The Prospect of Erasing Personal Data from Data Brokers: A California Initiative Nears Reality

by Sophia Chen
Delete Act

Many may be unaware, but numerous often opaque corporations habitually engage in the trade of personal information that you likely never consented to disclose. This includes a range of data from your immediate geographical location to confidential financial particulars. Even within California, a state noted for its robust digital privacy legislation, individuals have had little recourse to control such activities.

However, the situation is nearing a pivotal shift. Both chambers of the California State Legislature have given their approval to the Delete Act. This legislation aims to create a centralized portal through which residents can direct the erasure of their personal information from the databases of hundreds of registered data brokers in the state, all via a single request. Moreover, these brokers would be mandated to cease future collection and sale of the data.

Although the Delete Act has passed the legislature, it still awaits the signature of Democratic Governor Gavin Newsom. Given California’s past role as a trendsetter in legal matters, the repercussions of this act could potentially influence policy beyond the state’s borders.

What You Should Know

Presently, while Californian law allows individuals to ask for data removal, the process is cumbersome and inefficient. Each request must be separately made to every data broker registered in California, many of which have distinct protocols for managing these requests. Furthermore, there is no legal barrier preventing these companies from subsequently recollecting the same data.

The Delete Act proposes that the newly formed California Privacy Protection Agency would establish a website. Through this platform, consumers could authenticate their identities and initiate a single deletion request that affects all registered data brokers, effectively opting out of future data collection and sale. Advocates liken this to a “do not track” mechanism, akin to the Federal Trade Commission’s “do not call” list for telemarketers.

While California already has regulations for data brokers, the Delete Act seeks to bolster existing rules. It mandates that companies reveal more details about the consumer data they collect and strengthens state enforcement mechanisms.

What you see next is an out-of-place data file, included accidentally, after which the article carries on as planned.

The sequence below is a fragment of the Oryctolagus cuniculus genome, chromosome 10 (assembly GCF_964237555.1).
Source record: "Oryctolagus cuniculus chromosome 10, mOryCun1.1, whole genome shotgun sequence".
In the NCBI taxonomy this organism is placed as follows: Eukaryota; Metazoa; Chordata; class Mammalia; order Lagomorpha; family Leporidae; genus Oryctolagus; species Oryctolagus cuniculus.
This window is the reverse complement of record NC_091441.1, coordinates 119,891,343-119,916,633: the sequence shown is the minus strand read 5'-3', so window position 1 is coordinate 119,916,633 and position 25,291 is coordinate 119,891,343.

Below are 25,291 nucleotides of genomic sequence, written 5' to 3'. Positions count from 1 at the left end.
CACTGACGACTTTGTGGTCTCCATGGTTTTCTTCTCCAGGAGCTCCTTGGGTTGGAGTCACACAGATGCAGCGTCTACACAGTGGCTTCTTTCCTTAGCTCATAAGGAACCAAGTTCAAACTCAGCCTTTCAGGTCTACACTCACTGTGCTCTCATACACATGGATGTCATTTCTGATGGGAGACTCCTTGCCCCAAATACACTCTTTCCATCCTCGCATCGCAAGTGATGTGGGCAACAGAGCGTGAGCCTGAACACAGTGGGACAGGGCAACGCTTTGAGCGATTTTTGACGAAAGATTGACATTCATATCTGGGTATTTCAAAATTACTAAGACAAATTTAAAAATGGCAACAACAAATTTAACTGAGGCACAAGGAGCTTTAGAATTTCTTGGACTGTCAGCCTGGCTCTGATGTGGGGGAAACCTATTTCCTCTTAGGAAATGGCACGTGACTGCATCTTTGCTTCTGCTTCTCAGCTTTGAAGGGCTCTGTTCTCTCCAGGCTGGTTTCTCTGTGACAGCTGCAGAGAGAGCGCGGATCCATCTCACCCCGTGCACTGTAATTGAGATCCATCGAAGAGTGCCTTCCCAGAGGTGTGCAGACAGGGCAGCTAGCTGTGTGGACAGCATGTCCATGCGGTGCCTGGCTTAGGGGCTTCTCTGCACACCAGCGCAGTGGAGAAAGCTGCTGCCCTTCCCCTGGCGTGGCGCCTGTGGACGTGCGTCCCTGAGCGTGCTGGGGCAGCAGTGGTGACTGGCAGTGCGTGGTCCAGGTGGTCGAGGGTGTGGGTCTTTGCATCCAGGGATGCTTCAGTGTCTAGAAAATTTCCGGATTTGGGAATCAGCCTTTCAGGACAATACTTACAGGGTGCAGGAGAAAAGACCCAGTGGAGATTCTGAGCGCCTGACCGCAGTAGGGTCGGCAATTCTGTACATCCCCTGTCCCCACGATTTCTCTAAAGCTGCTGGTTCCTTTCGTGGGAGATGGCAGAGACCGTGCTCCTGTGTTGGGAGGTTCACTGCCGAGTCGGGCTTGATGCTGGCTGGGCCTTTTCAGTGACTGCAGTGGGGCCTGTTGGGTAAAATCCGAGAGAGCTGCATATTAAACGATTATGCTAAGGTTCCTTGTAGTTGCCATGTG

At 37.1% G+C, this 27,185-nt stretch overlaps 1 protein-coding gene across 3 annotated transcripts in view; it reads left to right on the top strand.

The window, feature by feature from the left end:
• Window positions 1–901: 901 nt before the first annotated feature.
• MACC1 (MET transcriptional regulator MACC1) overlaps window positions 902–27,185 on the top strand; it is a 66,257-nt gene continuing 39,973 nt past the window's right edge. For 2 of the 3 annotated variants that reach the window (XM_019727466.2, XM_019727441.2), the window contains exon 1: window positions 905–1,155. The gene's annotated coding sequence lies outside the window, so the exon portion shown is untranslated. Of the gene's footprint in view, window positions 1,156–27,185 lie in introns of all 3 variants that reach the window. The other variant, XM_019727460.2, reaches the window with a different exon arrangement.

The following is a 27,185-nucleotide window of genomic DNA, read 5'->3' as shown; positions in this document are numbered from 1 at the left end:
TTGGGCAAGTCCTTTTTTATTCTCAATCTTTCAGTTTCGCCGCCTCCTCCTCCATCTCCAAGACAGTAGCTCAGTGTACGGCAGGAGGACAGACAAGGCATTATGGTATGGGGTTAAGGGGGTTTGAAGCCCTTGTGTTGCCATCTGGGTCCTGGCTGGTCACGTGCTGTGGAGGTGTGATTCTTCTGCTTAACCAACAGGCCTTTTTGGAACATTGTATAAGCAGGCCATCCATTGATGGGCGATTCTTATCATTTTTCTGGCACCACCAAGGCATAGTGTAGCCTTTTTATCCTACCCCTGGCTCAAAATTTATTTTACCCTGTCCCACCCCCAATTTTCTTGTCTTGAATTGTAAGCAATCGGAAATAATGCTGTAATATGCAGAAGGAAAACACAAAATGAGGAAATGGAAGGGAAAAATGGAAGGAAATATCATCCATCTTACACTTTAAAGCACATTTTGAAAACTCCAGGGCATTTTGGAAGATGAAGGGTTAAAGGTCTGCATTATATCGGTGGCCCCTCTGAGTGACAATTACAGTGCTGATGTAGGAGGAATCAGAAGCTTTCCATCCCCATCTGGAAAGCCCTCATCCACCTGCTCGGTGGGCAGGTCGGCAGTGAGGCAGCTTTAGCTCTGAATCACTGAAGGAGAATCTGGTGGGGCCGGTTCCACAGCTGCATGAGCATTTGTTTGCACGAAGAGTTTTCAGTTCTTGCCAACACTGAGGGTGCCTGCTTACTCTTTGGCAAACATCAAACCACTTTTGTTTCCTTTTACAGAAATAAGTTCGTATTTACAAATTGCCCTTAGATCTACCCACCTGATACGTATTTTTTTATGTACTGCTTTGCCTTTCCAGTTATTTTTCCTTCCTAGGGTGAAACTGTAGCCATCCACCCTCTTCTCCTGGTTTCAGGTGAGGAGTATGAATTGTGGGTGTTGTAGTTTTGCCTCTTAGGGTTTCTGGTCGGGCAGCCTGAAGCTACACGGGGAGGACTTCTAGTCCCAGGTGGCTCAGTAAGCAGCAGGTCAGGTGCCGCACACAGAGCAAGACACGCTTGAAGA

Understanding Data Brokers

The Electronic Privacy Information Center, a non-profit organization headquartered in Washington D.C. focused on enhancing privacy rights, categorizes data brokers as enterprises that accumulate and classify personal information. This often involves constructing detailed profiles on countless Americans, which are then leased, sold, or employed in service provision.

According to EPIC, these profiles can comprise a host of data points ranging from names, addresses, and telephone numbers to more sensitive information such as health records, political inclinations, and even real-time location data collected through smartphones and wearable devices.

Privacy advocates have persistently cautioned that this collection of seemingly innocuous personal information could be used to identify individuals. They argue that data security is often lax and that current laws are insufficient in requiring explicit consumer consent for data collection.

Controversies Surrounding Data Brokers

According to industry representatives, data brokers serve an essential function and are often unfairly criticized. Dan Smith, president of the Consumer Data Industry Association, has denounced the Delete Act as fundamentally flawed. Smith contends that the legislation may compromise consumer fraud protections, adversely affect the competitiveness of small enterprises, and favor large platforms like Facebook and Google, who collect but do not sell consumer data.

Additionally, the organization warns that the central deletion mechanism proposed in the act could become an avenue for fraud, enabling impersonators to erase consumer data without authorization.

The Dark Side of Data Brokerage

On another note, the data accumulated by these brokers can be highly susceptible to misuse. In the United States, where legal constraints on broker activities are relatively lenient, there is little to stop unauthorized access to personal information. This has had ramifications for public figures and everyday citizens alike.